Archive for November, 2009

Support Prematurity Awareness Month

As we close out the month of November, we still have two weeks remaining to promote awareness around reducing prematurity births. Every day, we see how premature birth affect babies and families. With more than half a million babies born prematurely in the United States each year, the problem is bigger than ever.

The National Healthy Start Association is proud to partner with the March of Dimes® to give all babies a fighting chance. On November 17, thousands of people participated in Prematurity Awareness Day® activities in their communities. The month and day were recognized across America and covered by local and national media. March of Dimes also released its second annual Premature Birth Report Cards and America received a “D.” As a country, we are failing to give our babies the healthy start they deserve.  We obviously have so much more work to do if we are going to help save the lives of our most vulnerable population — our babies.

The cards score the nation and each individual state on its rate of premature birth and give recommendations for improvement. The report cards also highlight three contributing factors of premature birth: the rate of women of childbearing age who are uninsured; the rate of women of childbearing age who smoke; and the rate of late preterm birth. Recommendations for improvement are given in each of these areas, for example, federal and state support of smoking cessation as part of maternity care.  Another key March of Dimes recommendation is for hospitals and health care professionals to voluntarily assess c-sections and inductions that occur prior to 39 weeks gestation to ensure consistency with professional guidelines. Check out your state report cards and get involved.

To participate in Prematurity Awareness Month, or to view the Premature Birth Report Cards, visit marchofdimes.com/fightforpreemies.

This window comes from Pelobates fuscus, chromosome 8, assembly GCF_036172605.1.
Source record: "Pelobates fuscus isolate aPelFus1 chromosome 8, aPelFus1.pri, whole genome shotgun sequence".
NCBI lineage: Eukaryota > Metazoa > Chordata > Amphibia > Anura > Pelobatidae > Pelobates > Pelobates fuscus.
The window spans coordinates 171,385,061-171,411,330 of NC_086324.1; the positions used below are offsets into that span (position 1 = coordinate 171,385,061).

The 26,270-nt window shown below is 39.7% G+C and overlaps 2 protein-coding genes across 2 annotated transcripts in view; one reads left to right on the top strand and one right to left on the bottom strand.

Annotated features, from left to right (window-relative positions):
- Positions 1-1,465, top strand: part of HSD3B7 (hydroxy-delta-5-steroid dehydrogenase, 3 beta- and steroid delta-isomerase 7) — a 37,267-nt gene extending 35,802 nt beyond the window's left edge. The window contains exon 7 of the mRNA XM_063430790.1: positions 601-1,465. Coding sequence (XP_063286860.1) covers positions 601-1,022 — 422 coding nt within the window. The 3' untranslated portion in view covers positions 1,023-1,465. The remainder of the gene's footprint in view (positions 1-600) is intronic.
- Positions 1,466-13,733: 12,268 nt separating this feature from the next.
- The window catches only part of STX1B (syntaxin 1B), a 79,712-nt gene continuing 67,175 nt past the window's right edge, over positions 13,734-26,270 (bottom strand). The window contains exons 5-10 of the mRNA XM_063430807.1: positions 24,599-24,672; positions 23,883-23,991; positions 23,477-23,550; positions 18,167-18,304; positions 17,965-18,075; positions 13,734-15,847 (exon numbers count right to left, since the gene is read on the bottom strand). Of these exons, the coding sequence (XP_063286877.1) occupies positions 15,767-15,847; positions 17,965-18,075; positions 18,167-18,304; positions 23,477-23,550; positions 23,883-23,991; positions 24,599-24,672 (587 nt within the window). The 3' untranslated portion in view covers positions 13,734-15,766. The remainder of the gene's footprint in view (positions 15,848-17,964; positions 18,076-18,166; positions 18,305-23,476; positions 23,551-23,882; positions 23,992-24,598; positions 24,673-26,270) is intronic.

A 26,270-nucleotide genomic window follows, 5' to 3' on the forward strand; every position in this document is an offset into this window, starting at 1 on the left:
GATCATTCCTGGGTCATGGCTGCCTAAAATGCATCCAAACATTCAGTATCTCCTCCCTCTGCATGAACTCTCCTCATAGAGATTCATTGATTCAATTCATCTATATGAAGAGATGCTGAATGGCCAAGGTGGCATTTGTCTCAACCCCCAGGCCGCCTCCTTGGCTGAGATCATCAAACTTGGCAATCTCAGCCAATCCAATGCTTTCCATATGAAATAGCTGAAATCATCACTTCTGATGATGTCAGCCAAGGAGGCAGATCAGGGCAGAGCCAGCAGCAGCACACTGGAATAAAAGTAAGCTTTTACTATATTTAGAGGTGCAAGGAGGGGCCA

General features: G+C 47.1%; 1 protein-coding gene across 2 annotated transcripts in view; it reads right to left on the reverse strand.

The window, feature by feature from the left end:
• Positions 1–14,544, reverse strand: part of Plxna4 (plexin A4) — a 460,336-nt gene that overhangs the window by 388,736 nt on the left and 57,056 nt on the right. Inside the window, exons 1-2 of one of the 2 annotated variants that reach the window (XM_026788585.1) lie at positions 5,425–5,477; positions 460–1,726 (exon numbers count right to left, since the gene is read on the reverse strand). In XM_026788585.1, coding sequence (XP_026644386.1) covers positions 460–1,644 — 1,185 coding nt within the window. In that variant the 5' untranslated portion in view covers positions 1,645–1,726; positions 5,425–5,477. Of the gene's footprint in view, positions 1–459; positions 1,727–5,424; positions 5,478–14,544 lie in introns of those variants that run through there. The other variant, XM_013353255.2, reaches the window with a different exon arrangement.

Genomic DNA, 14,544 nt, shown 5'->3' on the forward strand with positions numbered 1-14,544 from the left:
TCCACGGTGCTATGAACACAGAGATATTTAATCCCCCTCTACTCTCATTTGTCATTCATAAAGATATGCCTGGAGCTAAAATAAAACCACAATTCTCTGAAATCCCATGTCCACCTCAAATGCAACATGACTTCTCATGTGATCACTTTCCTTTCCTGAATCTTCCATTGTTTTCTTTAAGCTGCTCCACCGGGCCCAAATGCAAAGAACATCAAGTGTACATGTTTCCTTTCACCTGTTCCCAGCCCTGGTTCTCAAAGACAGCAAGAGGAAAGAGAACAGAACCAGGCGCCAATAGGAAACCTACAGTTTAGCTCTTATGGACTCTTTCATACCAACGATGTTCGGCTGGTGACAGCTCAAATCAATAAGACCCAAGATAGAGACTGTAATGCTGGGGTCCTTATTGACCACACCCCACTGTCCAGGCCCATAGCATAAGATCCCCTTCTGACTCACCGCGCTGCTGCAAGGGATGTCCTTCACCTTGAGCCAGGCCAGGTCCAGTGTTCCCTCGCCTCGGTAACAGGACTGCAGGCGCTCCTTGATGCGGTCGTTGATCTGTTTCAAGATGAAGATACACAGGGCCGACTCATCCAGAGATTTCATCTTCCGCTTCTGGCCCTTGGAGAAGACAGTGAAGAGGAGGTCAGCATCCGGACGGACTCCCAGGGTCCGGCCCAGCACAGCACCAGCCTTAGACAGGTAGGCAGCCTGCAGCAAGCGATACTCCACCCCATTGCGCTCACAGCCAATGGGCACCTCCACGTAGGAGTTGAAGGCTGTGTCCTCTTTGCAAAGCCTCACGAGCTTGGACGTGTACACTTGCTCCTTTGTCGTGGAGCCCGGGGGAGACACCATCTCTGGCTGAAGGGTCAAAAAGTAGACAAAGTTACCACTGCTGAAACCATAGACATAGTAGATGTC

Help us save our nation’s babies!

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NHSA Applauds Provisions in Health Bill To Support and Expand Community-Based Prevention Programs

The National Healthy Start Association (NHSA) applauds the U.S. House of Representatives for passing HR 3962, the Affordable Health Care for America Act.  If signed into law, this legislation will dramatically increase funding available for community-based programs designed to reduce infant mortality and support disadvantaged pregnant women.

NHSA is pleased that the bill contains substantial new investments in community-based prevention programming.  The proposed Prevention and Wellness Trust will provide $15.4 billion in funding over the next five years specifically to support a range of prevention, wellness and public health activities.  The Community Prevention and Wellness Services Grants, funded at $1.6 billion annually, will be available to support existing community-based Healthy Start programs and services, such as outreach, home visitation, case management, health education, perinatal depression screening, interconceptional care and other effective approaches to ensure optimal birth outcomes. These types of community-based services will not only save lives but also save billions of dollars in health care costs.

Recognizing that our country ranks a dismal 30th in infant mortality rates among all industrialized nations, health reform offers a chance to provide additional resources to the existing network of 102 Healthy Start programs working to provide all women, regardless of race or socio-economic status, with the quality health care they deserve.

 

Premature Births Linked to Increase in U.S. Infant Mortality Rate

A new data brief was released this week by CDC, National Center for Health Statistics on how the U.S. is faring in premature births and infant mortality.  Sadly, the infant mortality rate has worsened since 2004. According to the report, premature births were the primary cause for the increase in infant mortality.

Here are the key findings from the report:

So what are the experts saying about why the United States may have more premature births?

  • Fertility treatments and other forms of assisted reproduction probably play a role because they often lead to twins, triplets or other multiple births. Those children tend to be delivered early.
  • The U.S. health care system doesn’t guarantees prenatal care to pregnant women, particularly the uninsured (Dr. Alan R. Fleischman, medical director for the March of Dimes).
  • Maternal obesity and smoking have been linked to premature births and may also be a factor.
  • Health officials are also concerned that doctors increasingly are inducing labor or performing C-sections before the 37th week. Dr. Fleischman also indicated in a  statement to the NY Times that most infant deaths do not occur in babies just shy of 37 weeks gestation, but rather in those much younger,

The report also found that while the United States more commonly saw premature births, survival rates for infants at that gestational age were as good or better than most European countries.

Below are  links to a variety of articles on this report:

Premature Births Worsen US Infant Death Rate

Premature Births Are Fueling Higher Rates of Infant M ortality in U.S., Report Says

Click HERE for access to the PDF report